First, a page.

For long rod I have a SF Axiom 28" (won by bidding on ebay..hell yea) 
    Cartell V-bar + Cartel CR Carbon Extender side rods.
    Now they are not here so I do not know the weights and everything but I think the long rod has the damper. Give me some words brah…. 

  17. Hey NUSensei. I have watched over 15video's so far from you and i really like that you did add some jokes this time. Other than that keep the tips coming 😉

  18. I have watched all your videos. Love it!!  I don't even own a bow or shoot yet but you have inspired me. Good job my friend..

  19. i am using a kaya k3 stabilizer on compound…some of my friends told me that it is a recurve stabilizer. will it work well on my compound bow if it is a recurve stabilizer??

  20. I'm looking into getting a stabilizer for my ILF recurve bow but I don't know what length to get.
    I tried my friends stabilizer which was 27" end to end with 8oz. of weight and it felt fine on my bow.
    Now does it matter that I have a 31" draw length?
    What do you recommend?

  21. Man thanks for this video and information. I knew nothing about these until your video and it really helped to give me a good understanding of what exactly these are and the make-up in choosing one. I'm only just starting to get back into archery from many years ago as a kid. I love the sport and bows. I'm really wanting to upgrade my sight, rest and stabilizer on my new bow. Thanks again!

  22. I like your video, great job! It was super informative and you're very good at explaining things. You clearly know what you're talking about!

  23. @Kumikaine : what is considered correct length and weigh distribution?
    which length is the best all for side rod, extender, and long rod?

  24. I'm currently using the Beiter stabilisers that I borrow from my coach, but I find them a bit on the heavy side and I'd like a set on my own (plus I'm terrified to break one of the small rods). I have the possibility of getting a set of Doinker Avancée for about 290 USD, but I'm not entirely sure??? Do anyone have any tips or ecperience with the Avancée stabs?

  25. The bow I'm currently using is an Optimo+ and recently, the effect of its light weight on my aim is becoming more and more apparent to me. Since switching to an ILF Setup with a heavier aluminum riser is still quite the investment for me, I was wondering if simply adding a basic stabiliser set to my current bow can help me get the additional weight I need. Should I go for it?

  26. Just wanted to say I really appreciate your channel. I am just getting into the sport and I have an experienced archer/coach who is helping me build a customized Olympic setup. Your videos have made it so I don't have to hit him up every time I have a question about unfamiliar gear. More importantly, your approach is informative, not insistent. It's educational without having to wade through forums that do more bickering about their preferences than they do informing folks of how to discern between gear for themselves. Much thanks.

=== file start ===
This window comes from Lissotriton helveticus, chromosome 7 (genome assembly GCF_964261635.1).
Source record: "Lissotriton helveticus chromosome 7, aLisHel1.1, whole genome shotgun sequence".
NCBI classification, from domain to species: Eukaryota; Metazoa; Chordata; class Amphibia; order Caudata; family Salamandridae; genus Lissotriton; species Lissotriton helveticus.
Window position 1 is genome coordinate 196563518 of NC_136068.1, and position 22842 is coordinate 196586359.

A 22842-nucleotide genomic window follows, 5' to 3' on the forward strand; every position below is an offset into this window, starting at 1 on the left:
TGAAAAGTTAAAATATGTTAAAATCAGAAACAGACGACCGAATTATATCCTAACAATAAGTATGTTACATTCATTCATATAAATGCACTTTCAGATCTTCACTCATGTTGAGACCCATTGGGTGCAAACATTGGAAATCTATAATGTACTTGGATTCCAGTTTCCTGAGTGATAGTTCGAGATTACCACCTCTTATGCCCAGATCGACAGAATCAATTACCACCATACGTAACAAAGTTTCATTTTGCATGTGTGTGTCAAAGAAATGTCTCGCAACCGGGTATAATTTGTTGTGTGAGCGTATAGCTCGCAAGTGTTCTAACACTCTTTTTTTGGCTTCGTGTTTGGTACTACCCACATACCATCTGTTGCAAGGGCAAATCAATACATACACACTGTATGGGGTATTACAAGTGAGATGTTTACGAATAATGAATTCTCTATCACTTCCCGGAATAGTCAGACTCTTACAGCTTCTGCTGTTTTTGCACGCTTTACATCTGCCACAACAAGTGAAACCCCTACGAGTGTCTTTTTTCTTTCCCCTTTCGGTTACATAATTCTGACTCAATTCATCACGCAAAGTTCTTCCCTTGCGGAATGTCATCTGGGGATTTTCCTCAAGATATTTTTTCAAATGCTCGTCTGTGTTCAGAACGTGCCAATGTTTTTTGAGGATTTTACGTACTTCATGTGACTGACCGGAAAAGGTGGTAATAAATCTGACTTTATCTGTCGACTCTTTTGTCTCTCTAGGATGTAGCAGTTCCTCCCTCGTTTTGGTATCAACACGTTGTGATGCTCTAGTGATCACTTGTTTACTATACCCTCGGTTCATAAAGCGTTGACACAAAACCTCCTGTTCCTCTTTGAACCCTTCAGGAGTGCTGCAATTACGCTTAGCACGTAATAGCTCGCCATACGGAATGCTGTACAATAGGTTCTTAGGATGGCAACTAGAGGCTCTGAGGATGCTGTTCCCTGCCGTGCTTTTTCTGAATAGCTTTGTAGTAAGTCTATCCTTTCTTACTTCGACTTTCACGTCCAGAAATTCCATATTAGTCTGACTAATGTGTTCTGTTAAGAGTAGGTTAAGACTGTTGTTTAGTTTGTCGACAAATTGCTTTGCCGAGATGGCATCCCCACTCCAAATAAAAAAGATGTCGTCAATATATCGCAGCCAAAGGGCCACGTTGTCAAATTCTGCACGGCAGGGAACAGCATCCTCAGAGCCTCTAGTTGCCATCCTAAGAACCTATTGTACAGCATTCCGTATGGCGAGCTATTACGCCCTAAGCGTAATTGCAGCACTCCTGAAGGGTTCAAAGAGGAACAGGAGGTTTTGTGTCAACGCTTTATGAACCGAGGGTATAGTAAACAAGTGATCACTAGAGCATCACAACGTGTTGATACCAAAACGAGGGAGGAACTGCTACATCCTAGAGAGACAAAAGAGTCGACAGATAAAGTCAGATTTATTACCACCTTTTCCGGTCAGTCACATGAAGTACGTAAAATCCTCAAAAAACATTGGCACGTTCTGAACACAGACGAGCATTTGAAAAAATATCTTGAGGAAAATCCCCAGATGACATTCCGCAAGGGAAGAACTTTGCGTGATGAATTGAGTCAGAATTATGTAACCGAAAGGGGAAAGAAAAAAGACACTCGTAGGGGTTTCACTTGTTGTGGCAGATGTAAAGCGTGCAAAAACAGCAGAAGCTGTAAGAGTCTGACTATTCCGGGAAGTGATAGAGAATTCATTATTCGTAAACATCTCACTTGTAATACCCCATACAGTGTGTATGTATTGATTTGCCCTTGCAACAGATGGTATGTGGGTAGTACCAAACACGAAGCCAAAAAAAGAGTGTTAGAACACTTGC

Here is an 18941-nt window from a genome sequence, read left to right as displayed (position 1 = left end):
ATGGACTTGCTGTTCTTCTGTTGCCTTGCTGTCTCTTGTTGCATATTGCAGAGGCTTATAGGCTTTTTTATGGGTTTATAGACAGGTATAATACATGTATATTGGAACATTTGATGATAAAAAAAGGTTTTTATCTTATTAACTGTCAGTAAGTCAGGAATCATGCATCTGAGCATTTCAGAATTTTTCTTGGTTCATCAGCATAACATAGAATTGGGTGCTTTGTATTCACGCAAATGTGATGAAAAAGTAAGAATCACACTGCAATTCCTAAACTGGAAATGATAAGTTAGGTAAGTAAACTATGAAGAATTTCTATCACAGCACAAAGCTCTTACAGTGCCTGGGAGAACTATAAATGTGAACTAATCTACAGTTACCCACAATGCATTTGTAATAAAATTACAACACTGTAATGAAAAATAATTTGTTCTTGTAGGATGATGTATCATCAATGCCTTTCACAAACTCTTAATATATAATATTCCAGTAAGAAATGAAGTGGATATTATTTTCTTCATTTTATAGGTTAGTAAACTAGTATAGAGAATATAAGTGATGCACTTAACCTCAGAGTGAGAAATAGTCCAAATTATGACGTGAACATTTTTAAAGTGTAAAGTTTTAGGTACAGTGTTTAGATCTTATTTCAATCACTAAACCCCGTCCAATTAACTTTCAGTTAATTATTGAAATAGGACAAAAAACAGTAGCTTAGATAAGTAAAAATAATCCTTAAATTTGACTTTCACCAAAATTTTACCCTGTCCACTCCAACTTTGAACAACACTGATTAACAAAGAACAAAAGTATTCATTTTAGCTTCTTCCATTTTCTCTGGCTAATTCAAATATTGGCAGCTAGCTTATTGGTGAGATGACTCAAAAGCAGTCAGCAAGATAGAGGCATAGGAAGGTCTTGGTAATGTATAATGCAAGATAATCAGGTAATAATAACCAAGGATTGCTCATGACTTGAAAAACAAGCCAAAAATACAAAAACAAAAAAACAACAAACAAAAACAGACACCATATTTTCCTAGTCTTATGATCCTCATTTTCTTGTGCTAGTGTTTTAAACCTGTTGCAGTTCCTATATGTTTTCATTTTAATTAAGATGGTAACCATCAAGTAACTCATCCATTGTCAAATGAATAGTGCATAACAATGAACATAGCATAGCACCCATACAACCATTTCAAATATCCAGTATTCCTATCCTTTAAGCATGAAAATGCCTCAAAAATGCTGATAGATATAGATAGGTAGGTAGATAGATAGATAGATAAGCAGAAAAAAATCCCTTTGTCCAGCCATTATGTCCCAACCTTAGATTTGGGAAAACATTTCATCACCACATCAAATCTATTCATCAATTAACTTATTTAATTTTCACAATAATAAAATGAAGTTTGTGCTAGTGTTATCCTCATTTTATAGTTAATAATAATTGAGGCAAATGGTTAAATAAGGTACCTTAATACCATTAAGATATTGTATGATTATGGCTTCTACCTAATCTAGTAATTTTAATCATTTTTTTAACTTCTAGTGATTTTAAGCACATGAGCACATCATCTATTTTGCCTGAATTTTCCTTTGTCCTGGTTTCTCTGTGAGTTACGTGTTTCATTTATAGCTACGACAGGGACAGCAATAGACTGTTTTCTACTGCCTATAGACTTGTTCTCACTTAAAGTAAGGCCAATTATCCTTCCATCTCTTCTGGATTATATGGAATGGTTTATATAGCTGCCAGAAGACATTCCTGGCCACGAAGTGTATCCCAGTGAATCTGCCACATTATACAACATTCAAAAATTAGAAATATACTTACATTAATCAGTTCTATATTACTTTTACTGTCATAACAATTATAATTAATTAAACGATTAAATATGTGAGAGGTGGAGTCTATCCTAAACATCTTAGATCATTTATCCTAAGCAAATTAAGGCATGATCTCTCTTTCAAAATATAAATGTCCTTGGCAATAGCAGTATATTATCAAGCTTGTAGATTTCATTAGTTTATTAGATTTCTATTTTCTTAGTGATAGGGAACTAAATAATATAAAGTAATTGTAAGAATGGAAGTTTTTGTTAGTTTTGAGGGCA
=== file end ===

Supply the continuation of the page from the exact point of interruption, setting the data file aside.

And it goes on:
27. When i shoot outdoor, I always hung a strip of thin cloth at the end of my stabilizer. I use this to measure wind speed and direction. You think this is allowed in the WA competition?

  28. The good ones come in black or black. How about black? Or black. Ooh, I would love one in black. (Thanks for the video; I learn a lot from your archery vids!)

  29. Im thinking to buy stabilizer. I need to buy on budget. I think i should get Axiom+ set, i have Axiom+ limbs and Axiom riser. Maybe it wil be ok?

  30. Hello Sensei. What is your opinion of the new Wiawis Stabiliser system as compared to the HMC plus or HMC 22? How would you rank them?

  31. What about those things with dampeners and weights sticking out of the top and bottom part of the riser before the tiller bolts? What do you call those?

    I recently tried emulating those "things" by grabbing one extra side bar with a dampener and screwing it on top of my riser (btw, I've upgraded to a proper Axiom+L now. Hurray me!). Needless to say, the extra weight and lesser vibration helped. The only problem I had that time was I didn't know what the hell I was doing lol!

    EDIT: Oh wait. I just rewatched the video and you already mentioned them. Haha! Never mind then! XD

    EDIT2: Although, it'd be nice to still know the purpose of those things as compared to the usual front and side stabilizers. =)

  32. +NUSensei Hello! i recently wasked about a bow on of your other vidios but here i hear that u talk about "Cartel" with that i guess that you are or might be a bot familiar with that brand. so is this scope good for a target archer with a compound bow, .it has 8 times magnification and is right handed, the page is on swedish as u might see as you probably don't understand a thing! always thanks for yuor help NUSensei! 🙂

  33. The short answer being that these are the biggest rip-off in archery. Even high end carbon tubes are pretty cheap these days, and archers have some idea what those costs are like. A few machhined bits and pieces are not a significant expense, look at the price of machined flashlights today, they can be a dollar store item. 200 dollars spent on a screw lathe early in one's career will pay you back over and over again.

  34. I like this video a lot. I just got a Doinker Platinum set, 30" with side 12". I cannot wait to try it when my new target bow, that I ordered last week, Obsession Pheonix XL, comes in.
    Thanks for the plain talk. You give a lot of info in a short time.